Frequency (2000)

Posted by Maria Mills | Posted on 7:27 PM | Posted in

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Movie Review written by: Born Movie Reviews
RT Critics Rating: 7/10

Born Movie Reviews' Rating: 10/10 (Full Score)

FREQUENCY (2000) - Gregory Hoblit

What if you could reach back in time and change the past? What if the only way to stop a murderer is a father who's been dead for 30 years? What if the future is listening?

Of all the passionate and touching father-son films that include October Sky and even The Pursuit of Happyness, one has been hidden under the rocks -- a tiny masterpiece that holds astounding performances, heartfelt themes, and a science-fiction twist to the action. From the director of the 1996 courtroom thriller Primal Fear, comes one of the greatest modern science fiction films ever made.

Frequency follows John Francis Sullivan (Jim Caviezel), a homicide detective who is traumatized over the death of his fireman father Frank (Dennis Quaid). Living in the same house where he grew up, John discovers his father's old ham radio and attempts to transmit something through, only to find himself making contact with his father exactly 30 years in the past, the day before his death in a warehouse fire. After successfully preventing his father's death, John soons discovers that he has created a new alternate timeline, one in which a notorious serial killer remains alive when he was supposed to be dead.

Too confusing? Try this: A cop in 1999 finds out he can talk to his father in 1969, even when the father died when the man was six years old. In 1999, the serial killer has killed only three victims before dying. After saving his father's life and altering the 1969 timeline, the cop discovers that the killer has now killed ten victims and is still alive.

Even for a 2000 film, Frequency is certainly a small film, with a budget of only $22 million. Believe me, the film deserves much more attention from audiences today. Without a doubt, the film pulls on our belief suspenders on the time traveling aspect. Halfway into the film, father and son begin to help each other alter their timelines even when they are 30 years apart. In the screenwriting department, the film suffers from a lot of paradoxes that can blow up your head. In a way, the movie can get a bit confusing too, which is why the film is one of those entries where you get the most out of it by watching it more than once. But that's not the point of Frequency. The entire crux is a father-son relationship.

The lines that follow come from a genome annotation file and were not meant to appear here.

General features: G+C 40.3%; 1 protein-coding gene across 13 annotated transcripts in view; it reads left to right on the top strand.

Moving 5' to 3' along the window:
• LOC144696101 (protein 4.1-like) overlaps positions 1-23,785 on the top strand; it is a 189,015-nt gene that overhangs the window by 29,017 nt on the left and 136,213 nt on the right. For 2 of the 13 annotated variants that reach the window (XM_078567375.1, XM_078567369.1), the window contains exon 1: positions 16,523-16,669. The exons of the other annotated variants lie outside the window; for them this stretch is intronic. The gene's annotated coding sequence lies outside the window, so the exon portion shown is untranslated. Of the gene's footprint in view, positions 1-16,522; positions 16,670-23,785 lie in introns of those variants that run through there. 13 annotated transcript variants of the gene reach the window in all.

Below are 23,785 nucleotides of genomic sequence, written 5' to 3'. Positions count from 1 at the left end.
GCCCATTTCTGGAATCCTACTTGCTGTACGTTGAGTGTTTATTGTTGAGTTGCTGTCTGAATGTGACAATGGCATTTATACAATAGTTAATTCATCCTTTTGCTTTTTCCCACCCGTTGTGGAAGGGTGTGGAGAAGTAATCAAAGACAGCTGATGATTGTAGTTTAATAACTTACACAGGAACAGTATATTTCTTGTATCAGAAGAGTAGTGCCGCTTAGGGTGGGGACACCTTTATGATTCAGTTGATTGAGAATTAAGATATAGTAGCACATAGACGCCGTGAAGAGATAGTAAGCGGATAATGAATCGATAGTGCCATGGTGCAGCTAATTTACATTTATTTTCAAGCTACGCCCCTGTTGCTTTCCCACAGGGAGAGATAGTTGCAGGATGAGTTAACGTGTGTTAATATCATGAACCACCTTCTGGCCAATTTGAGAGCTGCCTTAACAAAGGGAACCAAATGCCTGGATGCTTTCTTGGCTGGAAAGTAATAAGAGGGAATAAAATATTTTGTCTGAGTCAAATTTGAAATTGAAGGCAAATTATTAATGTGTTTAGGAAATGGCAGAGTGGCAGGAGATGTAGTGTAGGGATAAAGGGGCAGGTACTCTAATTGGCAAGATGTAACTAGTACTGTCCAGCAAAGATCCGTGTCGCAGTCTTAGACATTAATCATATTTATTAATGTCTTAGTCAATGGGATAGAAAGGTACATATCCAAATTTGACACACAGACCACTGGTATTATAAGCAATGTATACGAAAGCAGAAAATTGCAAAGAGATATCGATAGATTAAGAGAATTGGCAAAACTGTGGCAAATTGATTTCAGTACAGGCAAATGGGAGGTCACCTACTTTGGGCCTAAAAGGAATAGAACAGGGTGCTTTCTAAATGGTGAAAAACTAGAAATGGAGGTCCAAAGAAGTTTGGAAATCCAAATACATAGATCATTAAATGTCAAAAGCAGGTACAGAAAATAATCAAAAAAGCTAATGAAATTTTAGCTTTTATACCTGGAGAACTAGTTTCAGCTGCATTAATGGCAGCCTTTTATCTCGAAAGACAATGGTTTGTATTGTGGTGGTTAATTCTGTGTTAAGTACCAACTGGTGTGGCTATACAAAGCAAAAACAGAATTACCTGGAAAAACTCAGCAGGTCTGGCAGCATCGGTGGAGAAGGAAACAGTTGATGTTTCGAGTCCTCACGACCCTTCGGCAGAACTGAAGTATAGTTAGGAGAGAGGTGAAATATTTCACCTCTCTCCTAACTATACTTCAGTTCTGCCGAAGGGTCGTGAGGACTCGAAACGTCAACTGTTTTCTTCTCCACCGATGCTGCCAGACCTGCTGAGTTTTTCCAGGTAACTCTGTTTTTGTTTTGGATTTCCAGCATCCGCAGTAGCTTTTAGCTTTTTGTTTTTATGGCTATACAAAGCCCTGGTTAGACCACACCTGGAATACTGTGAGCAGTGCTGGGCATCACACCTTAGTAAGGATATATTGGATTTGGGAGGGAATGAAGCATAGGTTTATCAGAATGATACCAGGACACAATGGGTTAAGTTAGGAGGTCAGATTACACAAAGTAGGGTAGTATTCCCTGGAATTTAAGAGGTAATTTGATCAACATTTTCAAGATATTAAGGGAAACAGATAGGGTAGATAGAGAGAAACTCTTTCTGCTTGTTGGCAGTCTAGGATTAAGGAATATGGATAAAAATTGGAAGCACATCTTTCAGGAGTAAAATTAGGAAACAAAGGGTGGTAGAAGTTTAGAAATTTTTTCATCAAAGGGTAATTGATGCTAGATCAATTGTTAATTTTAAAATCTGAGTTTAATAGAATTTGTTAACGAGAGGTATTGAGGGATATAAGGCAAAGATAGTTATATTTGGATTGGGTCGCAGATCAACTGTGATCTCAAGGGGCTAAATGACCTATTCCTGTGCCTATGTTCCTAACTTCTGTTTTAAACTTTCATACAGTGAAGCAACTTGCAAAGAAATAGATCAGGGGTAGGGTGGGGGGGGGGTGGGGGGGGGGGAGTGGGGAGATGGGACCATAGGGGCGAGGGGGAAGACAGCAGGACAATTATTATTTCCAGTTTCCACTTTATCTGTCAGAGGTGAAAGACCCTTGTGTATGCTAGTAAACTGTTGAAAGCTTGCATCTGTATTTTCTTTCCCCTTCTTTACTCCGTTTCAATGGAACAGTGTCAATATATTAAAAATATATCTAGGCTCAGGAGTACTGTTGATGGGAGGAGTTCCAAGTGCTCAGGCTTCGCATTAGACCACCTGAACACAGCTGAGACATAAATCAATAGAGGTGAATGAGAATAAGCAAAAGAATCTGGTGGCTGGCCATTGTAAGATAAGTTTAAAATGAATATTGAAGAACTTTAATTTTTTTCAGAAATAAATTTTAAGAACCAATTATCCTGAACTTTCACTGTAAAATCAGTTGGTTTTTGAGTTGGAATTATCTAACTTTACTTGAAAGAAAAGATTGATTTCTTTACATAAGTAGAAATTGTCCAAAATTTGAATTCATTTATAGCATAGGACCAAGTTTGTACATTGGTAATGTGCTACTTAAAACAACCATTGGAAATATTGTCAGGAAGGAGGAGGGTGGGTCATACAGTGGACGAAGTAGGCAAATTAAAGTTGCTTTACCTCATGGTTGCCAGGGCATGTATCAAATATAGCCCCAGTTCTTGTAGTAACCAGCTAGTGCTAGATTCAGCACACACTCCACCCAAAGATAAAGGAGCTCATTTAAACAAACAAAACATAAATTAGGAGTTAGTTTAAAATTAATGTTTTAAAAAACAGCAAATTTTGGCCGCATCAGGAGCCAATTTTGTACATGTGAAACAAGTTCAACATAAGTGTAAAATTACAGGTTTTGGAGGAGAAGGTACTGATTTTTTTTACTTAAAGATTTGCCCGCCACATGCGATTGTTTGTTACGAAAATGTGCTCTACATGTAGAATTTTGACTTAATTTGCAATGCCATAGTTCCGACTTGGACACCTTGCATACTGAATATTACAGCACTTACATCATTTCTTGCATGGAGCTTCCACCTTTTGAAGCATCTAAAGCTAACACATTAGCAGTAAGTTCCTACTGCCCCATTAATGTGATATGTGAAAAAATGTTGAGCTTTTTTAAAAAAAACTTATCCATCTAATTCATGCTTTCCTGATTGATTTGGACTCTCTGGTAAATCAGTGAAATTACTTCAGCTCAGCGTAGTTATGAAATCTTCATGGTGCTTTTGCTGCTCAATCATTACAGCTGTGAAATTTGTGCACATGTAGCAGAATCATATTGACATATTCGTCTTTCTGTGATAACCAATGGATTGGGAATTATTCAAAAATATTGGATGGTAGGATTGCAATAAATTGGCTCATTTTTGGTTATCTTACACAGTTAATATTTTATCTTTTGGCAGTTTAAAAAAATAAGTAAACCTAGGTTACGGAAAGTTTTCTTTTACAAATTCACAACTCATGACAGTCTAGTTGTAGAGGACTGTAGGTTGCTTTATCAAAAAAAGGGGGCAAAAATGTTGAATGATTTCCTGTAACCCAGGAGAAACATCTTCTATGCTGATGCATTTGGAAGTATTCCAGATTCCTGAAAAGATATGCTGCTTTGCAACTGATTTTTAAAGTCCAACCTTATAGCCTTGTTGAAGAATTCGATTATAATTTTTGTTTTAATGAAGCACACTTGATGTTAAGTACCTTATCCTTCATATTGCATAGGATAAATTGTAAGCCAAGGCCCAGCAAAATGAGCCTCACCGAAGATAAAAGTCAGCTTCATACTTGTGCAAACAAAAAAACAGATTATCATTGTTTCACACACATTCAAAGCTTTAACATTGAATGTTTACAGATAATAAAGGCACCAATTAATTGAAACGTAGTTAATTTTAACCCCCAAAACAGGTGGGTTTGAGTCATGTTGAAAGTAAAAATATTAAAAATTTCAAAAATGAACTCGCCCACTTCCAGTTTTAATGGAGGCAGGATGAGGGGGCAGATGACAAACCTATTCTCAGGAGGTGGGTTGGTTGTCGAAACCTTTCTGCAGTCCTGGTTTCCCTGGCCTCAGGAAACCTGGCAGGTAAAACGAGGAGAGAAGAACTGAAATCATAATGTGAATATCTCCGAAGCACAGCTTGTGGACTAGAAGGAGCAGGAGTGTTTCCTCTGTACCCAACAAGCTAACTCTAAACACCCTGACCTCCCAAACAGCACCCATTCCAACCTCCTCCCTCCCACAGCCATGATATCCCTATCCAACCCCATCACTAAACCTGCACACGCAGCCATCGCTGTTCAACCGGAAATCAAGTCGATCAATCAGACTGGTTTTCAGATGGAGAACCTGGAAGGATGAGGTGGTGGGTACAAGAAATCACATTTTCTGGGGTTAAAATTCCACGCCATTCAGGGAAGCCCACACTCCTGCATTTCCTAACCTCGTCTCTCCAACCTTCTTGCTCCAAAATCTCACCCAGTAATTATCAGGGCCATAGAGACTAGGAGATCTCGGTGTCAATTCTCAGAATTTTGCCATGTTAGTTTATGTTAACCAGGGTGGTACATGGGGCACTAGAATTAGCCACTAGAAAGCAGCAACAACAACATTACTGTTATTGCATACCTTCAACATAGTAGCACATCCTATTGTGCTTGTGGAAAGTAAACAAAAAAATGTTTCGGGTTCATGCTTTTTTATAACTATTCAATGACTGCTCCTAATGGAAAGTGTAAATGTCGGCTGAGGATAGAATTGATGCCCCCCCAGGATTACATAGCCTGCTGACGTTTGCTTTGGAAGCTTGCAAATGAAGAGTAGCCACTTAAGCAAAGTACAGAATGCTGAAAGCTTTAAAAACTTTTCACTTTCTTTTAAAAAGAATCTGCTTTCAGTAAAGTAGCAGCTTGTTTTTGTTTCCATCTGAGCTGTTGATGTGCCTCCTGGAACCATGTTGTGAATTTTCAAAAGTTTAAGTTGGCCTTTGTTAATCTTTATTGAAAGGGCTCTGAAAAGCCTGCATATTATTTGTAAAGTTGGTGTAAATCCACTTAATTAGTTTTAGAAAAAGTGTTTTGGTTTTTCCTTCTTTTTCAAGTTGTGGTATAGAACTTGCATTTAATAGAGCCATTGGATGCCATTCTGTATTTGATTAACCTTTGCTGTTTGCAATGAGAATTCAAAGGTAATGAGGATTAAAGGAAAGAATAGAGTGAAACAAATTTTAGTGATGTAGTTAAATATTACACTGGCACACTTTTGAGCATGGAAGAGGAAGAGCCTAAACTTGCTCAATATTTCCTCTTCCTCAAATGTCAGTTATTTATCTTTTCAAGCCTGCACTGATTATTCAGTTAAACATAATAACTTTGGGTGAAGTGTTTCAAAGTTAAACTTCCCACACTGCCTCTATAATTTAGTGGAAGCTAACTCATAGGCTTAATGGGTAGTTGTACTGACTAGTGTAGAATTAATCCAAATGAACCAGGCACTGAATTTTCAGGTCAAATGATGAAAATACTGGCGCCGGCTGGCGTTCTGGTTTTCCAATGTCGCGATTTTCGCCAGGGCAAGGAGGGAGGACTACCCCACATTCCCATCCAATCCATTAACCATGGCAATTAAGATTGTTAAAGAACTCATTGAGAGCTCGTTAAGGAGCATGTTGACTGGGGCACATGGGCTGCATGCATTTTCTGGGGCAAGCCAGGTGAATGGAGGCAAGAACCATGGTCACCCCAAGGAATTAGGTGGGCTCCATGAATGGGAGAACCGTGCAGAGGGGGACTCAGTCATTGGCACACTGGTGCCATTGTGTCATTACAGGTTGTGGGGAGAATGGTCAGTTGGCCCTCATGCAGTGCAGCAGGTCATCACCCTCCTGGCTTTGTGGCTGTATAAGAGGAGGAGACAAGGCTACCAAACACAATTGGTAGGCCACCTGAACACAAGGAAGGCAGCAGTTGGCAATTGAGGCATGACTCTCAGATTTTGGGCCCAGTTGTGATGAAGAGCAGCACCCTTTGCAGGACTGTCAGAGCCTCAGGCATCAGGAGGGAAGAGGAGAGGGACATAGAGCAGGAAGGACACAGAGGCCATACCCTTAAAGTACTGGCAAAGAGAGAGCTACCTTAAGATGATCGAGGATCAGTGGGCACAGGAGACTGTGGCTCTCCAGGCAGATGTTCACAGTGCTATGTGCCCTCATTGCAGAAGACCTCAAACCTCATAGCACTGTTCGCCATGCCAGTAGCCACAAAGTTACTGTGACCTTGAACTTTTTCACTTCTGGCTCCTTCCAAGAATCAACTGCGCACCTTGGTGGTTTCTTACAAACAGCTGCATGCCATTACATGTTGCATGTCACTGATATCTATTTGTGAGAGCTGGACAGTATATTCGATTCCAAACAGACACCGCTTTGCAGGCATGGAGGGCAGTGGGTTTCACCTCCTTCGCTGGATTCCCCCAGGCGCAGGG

Caviezel and Quaid's chemistry are extremely heartfelt and tender to watch, even when they are existing at two different spaces of time. Thankfully, Director Hoblit uses skillful fade-in techniques in which both father and son appear to be in the room together, creating the illusion that the pair are really there for each other. In this critic's opinion, Frequency is both Caviezel and Quaid's best performances to this day. Though they are not Oscar-worthy, they are genuine enough to make you care for the characters, their motivations, and their goals. With the help of editing and writing, the film slows down during simple conversations, paces up during intense chases, and takes the time to admire the Sullivan family. In fact, some of the best scenes in the movie are small scenes where father and son talk about the baseball league results, about the Amazing Mets. Surely, Frequency is an amazing work to be viewed by a family, especially if the audience itself has a father-son connection. For the really sentimental audience members that I would call "family men," who cherish their close ones and cherish their lives, then the film might even tug your heartstrings at the end.

In conclusion, Frequency is the best film of 2000, for it appears fresh and exquisite no matter how many times I rewatch it. The acting is sincere, the thrills are organic, and the entire piece paces consistently with a uniform tone. Hoblit handles and executes his quiet masterpiece with much precision and passion, centering around a young man who never got to truly know his father. Here, the filmmakers took a little bit of everything in the science fiction genre and combined it into an impressive hybrid. Think of a film that has the time traveling aspects of Back to the Future, the mystery of CSI, the thrills of Sixth Sense, and the emotional power of Ghost and October Sky: The result is Frequency.

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